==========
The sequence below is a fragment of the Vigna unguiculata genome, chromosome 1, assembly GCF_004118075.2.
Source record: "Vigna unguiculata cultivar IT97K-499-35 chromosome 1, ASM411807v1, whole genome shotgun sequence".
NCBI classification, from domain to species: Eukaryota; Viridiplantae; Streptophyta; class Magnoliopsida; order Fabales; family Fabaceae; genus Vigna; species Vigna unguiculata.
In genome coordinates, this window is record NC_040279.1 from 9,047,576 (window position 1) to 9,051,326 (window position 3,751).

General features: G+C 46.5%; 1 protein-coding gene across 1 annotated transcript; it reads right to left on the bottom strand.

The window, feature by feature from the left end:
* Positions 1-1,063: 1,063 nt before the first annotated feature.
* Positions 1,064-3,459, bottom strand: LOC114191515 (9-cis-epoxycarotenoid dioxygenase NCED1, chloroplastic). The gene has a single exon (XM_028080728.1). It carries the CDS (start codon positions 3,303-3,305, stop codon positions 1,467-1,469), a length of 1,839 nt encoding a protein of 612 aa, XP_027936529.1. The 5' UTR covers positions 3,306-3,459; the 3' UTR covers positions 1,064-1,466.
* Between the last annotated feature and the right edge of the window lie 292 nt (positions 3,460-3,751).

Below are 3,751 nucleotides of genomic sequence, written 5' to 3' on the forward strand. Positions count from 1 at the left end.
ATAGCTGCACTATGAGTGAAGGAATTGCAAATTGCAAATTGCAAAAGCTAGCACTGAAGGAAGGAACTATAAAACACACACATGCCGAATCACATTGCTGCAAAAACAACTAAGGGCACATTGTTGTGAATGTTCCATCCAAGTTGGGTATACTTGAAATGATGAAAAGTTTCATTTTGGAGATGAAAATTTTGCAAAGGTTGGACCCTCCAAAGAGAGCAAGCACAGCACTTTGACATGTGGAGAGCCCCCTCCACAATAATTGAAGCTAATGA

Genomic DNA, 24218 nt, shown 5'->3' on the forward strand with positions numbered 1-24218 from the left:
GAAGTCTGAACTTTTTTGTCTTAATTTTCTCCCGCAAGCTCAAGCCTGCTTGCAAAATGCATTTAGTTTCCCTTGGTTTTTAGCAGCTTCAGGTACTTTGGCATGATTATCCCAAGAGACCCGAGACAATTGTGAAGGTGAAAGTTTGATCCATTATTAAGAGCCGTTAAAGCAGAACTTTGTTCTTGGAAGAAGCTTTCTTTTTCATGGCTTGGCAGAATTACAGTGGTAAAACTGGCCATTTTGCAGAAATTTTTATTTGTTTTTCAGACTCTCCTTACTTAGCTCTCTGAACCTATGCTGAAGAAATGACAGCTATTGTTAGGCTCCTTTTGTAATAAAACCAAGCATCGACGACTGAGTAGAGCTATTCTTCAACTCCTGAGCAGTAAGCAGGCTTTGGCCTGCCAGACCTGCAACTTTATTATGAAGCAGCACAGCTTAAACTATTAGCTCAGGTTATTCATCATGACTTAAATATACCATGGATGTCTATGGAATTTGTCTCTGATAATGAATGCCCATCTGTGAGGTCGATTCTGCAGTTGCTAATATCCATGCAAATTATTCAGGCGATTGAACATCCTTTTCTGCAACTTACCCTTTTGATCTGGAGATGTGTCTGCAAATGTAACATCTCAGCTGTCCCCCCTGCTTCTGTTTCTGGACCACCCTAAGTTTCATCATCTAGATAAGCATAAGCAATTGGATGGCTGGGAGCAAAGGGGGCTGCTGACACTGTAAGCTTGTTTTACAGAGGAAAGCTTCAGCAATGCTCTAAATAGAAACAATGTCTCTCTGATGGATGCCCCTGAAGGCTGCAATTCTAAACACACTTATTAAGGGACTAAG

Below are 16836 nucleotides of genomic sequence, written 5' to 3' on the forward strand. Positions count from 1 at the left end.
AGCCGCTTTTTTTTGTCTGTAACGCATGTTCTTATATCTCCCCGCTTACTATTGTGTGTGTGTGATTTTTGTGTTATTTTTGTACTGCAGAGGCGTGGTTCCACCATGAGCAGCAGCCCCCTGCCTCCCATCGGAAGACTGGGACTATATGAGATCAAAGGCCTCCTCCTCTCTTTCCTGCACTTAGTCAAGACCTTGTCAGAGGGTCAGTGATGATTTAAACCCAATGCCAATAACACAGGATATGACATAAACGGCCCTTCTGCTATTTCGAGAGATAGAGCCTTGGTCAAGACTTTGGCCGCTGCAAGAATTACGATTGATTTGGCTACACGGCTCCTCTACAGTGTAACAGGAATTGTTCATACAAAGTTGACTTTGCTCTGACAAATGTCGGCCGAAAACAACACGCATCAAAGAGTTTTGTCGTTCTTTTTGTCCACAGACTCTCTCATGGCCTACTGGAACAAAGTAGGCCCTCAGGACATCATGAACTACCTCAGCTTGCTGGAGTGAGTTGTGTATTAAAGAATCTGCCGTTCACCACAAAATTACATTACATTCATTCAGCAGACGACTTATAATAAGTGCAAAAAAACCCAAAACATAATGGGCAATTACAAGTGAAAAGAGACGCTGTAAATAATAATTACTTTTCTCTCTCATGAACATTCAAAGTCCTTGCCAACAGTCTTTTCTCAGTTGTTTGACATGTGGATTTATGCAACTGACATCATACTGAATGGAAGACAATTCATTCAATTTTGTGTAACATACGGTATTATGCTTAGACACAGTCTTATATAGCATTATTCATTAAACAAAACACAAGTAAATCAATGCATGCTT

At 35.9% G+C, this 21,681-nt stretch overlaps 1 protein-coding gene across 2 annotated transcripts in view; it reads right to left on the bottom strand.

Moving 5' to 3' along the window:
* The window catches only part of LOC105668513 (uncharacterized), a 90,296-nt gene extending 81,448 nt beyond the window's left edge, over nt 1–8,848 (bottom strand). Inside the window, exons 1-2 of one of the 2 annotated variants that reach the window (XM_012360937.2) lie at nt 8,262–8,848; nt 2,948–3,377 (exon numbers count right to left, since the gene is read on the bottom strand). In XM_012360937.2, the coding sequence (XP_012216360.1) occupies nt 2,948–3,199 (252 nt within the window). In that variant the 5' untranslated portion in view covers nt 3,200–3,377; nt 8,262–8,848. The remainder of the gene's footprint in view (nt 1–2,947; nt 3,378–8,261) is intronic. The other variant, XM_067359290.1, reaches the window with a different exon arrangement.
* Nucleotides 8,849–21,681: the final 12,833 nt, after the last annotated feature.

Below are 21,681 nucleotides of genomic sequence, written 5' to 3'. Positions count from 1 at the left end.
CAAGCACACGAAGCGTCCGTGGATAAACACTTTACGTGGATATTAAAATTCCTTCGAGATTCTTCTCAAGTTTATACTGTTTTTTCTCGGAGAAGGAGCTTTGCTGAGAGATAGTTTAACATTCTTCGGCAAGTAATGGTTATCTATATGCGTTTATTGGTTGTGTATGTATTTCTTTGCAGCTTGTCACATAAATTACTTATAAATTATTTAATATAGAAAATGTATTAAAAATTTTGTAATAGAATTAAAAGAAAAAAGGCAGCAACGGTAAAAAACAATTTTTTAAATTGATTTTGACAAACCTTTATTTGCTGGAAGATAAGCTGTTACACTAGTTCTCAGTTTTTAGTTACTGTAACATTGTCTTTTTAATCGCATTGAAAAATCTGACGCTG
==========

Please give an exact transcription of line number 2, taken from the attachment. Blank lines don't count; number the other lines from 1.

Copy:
Source record: "Vigna unguiculata cultivar IT97K-499-35 chromosome 1, ASM411807v1, whole genome shotgun sequence".